One of my most important objectives is to spend time in the field carrying the weapon that I plan to use for self-defense. I admit that I have been remiss in putting in quality time practicing with any of my firearms this past year. To be hunt ready, I will need to select and procure the right kind of ammo and mount a scope suitable for distances out to 200 yards. Once the scope is mounted and sighted in, I will need to make sure that the load I plan to use can hit a deer’s vital zone out to 200 yards. (Just a quick aside. Are you able to sight in your rifle at 100 yards and 200 yards and then test it out to 300 yards? I changed memberships in local ranges so that I would have that option.)


Is my specific AR-15 legal for hunting trophy game? In Wyoming, the Game & Fish Department issued regulations in 2013 specifically addressing the desire of many hunters to take deer or antelope with their AR-15. The regs currently read: “Any center-fire firearm of at least .22 caliber (excluding .22 Hornet) and having a bullet weight of at least sixty (60) grains and firing a cartridge of at least two (2) inches in overall length and using an expanding point bullet…” Since my rifle is chambered for 5.56, I’m good to go …with the right ammo. That’s the good news.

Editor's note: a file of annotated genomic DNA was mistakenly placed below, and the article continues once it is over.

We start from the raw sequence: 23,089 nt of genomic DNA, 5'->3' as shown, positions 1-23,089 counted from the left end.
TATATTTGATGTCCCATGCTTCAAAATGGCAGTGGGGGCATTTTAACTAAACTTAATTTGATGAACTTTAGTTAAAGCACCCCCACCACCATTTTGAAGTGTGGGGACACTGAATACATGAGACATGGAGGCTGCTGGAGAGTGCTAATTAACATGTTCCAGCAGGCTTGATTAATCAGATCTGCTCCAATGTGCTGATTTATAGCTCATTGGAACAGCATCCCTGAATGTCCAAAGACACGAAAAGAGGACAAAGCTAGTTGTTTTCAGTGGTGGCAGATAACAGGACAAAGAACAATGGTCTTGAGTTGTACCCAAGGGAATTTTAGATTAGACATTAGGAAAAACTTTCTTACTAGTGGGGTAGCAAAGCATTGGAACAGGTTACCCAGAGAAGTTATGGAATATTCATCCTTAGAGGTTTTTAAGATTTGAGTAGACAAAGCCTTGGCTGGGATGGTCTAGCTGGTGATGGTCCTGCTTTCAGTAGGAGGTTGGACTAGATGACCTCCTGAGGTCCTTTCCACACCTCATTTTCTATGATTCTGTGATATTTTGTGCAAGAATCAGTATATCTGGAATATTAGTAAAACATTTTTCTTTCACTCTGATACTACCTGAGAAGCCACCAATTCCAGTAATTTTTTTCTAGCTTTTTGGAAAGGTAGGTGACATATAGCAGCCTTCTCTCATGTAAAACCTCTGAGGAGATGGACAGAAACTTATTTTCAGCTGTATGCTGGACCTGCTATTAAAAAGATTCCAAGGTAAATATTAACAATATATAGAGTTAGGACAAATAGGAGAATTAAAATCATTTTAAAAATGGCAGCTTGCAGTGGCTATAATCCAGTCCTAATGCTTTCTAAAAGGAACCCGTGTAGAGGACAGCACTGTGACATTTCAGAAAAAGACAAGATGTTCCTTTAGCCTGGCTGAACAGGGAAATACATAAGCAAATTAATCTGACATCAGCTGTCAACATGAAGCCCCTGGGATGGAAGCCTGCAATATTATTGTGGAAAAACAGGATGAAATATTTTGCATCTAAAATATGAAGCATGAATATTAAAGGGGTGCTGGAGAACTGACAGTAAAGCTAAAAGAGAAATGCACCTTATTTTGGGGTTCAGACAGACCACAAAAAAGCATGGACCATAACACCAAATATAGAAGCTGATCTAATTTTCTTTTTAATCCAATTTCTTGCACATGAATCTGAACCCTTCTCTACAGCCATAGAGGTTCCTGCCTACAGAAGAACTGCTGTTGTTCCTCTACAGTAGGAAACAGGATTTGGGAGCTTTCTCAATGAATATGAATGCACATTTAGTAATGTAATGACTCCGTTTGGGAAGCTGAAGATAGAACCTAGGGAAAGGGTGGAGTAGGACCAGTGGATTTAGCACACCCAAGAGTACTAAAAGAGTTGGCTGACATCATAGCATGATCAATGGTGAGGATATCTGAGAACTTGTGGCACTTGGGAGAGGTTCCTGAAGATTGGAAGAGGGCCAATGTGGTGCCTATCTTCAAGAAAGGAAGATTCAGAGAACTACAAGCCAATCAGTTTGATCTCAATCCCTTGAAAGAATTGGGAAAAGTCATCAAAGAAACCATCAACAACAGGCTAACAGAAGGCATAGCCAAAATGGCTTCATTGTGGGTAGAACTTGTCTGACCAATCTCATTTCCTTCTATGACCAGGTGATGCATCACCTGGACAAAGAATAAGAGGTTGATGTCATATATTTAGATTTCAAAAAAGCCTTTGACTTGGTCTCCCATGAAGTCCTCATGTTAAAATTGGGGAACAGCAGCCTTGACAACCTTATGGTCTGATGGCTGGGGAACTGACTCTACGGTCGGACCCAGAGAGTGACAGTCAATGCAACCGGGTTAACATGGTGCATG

There are three major elements to the bad news.
1. .223 /5.56 rifles are now allowed for deer hunting in 38 of the 46 states that allow deer to be taken by a rifle.
2. The Modern Sporting Rifle in its many variants is owned by millions of shooters in all 50 states contributing to the extreme shortage of any ammo in either 5.56 or .223.
3. Various states have no specific restrictions on these immensely popular rifles while others like Wyoming require a bullet weight of 60 grains and an expanding point design. Those two requirements immediately eliminate the two most common military loads and all their civilian counterparts – M855 (62 gr steel tip) and M193 (55 gr FMJ or full metal jacket). The M855 meets the minimum weight requirement, but the steel tip is definitely not an expanding bullet. The M193 fails on two counts – not enough weight and non-expanding.